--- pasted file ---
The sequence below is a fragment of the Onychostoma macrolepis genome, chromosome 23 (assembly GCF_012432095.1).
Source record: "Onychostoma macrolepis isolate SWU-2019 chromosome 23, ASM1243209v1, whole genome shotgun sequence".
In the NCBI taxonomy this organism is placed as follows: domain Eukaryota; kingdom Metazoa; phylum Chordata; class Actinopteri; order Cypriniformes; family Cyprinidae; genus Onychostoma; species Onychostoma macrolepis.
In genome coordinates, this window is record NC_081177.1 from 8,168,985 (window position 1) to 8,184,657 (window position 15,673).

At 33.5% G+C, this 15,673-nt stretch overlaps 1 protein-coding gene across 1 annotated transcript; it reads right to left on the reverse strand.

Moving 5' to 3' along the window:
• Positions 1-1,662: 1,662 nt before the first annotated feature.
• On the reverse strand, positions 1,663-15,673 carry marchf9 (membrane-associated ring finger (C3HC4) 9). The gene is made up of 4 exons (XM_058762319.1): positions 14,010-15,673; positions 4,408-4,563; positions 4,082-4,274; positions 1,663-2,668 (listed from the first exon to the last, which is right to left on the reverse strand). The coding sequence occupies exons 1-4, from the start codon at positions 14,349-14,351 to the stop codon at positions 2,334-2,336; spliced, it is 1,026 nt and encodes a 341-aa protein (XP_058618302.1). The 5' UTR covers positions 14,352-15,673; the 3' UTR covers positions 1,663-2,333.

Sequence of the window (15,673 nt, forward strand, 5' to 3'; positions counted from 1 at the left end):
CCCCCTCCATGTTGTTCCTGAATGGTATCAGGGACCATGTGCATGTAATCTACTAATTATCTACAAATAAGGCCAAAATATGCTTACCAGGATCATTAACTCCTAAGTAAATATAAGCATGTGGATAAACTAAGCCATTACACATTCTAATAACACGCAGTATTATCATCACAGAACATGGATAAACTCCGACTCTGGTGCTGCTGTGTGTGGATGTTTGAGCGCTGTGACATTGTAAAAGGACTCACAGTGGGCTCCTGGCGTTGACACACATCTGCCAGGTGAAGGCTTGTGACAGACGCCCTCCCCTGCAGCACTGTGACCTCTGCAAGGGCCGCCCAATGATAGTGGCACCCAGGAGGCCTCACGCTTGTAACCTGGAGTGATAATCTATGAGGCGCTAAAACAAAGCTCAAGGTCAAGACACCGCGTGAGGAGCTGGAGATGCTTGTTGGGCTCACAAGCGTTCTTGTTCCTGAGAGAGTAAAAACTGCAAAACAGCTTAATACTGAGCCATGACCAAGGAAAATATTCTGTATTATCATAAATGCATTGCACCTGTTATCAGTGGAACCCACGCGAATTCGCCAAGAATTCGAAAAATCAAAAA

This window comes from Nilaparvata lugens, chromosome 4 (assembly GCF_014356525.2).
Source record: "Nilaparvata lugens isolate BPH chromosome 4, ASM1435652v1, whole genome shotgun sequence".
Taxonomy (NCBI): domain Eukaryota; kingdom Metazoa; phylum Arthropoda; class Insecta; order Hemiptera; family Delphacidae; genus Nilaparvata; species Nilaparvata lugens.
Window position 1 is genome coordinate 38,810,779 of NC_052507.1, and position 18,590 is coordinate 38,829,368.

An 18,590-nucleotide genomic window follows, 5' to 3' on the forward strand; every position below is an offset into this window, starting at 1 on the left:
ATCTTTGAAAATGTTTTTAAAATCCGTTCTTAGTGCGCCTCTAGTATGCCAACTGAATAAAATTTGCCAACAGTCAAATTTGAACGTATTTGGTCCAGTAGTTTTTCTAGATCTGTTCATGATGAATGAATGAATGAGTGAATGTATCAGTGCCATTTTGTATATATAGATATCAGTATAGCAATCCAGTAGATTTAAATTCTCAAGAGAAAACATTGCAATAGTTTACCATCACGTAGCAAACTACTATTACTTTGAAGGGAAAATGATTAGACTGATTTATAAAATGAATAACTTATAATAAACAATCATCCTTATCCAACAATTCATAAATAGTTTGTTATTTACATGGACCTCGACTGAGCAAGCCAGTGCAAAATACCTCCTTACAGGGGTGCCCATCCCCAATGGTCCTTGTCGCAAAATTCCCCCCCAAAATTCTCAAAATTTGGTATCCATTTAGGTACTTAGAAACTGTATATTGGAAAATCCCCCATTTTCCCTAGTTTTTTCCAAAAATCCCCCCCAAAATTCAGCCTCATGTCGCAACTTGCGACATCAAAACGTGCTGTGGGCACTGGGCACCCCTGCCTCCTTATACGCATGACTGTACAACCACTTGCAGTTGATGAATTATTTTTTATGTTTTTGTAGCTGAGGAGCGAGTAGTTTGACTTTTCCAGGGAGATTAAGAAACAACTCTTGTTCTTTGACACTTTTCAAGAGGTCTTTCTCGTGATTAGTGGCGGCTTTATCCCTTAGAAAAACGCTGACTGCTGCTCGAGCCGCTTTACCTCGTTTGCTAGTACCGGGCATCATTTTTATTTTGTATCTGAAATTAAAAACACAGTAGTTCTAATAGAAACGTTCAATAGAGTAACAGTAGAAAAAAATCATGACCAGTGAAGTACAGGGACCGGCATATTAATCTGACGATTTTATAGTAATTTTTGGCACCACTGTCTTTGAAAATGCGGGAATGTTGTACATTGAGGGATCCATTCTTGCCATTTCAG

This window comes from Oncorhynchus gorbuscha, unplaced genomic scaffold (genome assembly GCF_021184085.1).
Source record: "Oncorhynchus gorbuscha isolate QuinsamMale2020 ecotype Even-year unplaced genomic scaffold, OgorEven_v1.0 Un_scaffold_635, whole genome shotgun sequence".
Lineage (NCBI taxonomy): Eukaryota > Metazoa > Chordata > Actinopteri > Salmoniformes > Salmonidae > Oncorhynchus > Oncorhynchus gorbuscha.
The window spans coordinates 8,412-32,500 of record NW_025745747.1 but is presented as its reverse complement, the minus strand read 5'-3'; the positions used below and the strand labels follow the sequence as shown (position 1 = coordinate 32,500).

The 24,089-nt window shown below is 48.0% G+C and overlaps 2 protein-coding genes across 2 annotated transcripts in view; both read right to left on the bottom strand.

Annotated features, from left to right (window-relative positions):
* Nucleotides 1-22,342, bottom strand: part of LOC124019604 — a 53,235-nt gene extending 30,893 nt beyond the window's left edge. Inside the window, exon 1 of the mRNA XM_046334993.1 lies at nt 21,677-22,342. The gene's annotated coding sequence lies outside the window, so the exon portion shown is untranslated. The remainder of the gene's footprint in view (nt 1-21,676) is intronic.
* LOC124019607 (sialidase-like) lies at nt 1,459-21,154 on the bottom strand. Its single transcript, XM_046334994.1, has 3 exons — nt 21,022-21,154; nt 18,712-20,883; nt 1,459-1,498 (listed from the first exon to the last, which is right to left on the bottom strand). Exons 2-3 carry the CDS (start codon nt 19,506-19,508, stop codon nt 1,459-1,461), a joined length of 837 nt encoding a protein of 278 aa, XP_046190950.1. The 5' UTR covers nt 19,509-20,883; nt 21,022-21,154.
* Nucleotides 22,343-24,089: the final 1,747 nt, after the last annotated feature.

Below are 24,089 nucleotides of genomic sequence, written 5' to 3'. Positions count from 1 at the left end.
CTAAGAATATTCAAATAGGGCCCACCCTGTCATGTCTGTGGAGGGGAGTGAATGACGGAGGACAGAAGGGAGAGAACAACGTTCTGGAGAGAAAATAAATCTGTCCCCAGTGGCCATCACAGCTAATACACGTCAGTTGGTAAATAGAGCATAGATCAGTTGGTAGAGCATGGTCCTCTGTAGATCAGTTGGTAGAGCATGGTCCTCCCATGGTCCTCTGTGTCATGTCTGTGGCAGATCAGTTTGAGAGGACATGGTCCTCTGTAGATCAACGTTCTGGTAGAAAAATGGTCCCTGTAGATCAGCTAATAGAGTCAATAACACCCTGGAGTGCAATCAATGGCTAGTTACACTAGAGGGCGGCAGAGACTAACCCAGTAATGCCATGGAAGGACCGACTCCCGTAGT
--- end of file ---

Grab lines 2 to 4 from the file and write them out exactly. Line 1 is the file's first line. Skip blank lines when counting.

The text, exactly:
Source record: "Onychostoma macrolepis isolate SWU-2019 chromosome 23, ASM1243209v1, whole genome shotgun sequence".
In the NCBI taxonomy this organism is placed as follows: domain Eukaryota; kingdom Metazoa; phylum Chordata; class Actinopteri; order Cypriniformes; family Cyprinidae; genus Onychostoma; species Onychostoma macrolepis.
In genome coordinates, this window is record NC_081177.1 from 8,168,985 (window position 1) to 8,184,657 (window position 15,673).